CHILDREN’S INSURANCE: CALIFORNIA KIDS FAIR POORLY
University of California-Los Angeles researchers released aThis is part of the California Healthline Daily Edition, a summary of health policy coverage from major news organizations. Sign up for an email subscription.
study Tuesday that found "[a]bout 90% of California's 1.6 million
uninsured children live in families with at least one working
parent, and 65% have parents who work full time." LOS ANGELES
TIMES reports that the researchers called the figures "shocking."
The study also found that "[o]ne in six children in California,
and one in four in Los Angeles County, lacks health insurance."
According to Children Now, an advocacy group, "[o]nly eight
states in the country have worse health insurance rates for
children." Fourteen percent of children in the U.S. are without
health insurance, while 17% of those in California and 25% of
those in Los Angeles County are uninsured.
NO COVERAGE: "Although the nation as a whole has seen a
long-term decline in job-based insurance, California's plight is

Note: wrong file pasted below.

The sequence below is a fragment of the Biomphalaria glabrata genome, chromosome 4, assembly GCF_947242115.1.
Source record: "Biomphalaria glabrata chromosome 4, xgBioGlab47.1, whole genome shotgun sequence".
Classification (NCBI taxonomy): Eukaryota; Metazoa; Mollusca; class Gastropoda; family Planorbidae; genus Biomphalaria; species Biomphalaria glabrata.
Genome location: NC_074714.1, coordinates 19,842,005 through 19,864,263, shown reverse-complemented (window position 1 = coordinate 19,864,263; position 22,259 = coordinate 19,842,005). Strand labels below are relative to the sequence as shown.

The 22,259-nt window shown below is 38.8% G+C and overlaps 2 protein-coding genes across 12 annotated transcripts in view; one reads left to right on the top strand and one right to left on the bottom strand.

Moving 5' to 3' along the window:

particularly grim, with a 'patchwork of limited coverage,'"
according to E. Richard Brown, a UCLA professor of public health
and senior author of the study. Brown noted that the state's
"heavy concentration of low-paying service and retail jobs, which
often do not offer insurance," is one reason for the low rate of
insurance. TIMES reports that Children Now is sponsoring two
bills "to expand Medi-Cal eligibility for children, streamline
the Medi-Cal application process and improve outreach." In
addition, a "range of other groups," including the California
Small Business Association and the California Medical
Association, "is backing the legislative efforts." Children Now
President Lois Salisbury said, "The big news for us is not only
the size of the problem, but the affordability of a solution."
TIMES reports that the Wilson administration "has not taken a
position on the two bills." Kathryn Lowell, an assistant
secretary at the state Health and Welfare Agency, said Gov. Pete
Wilson (R) "views these (Children Now and UCLA) reports as very
helpful" (Marquis, 3/19).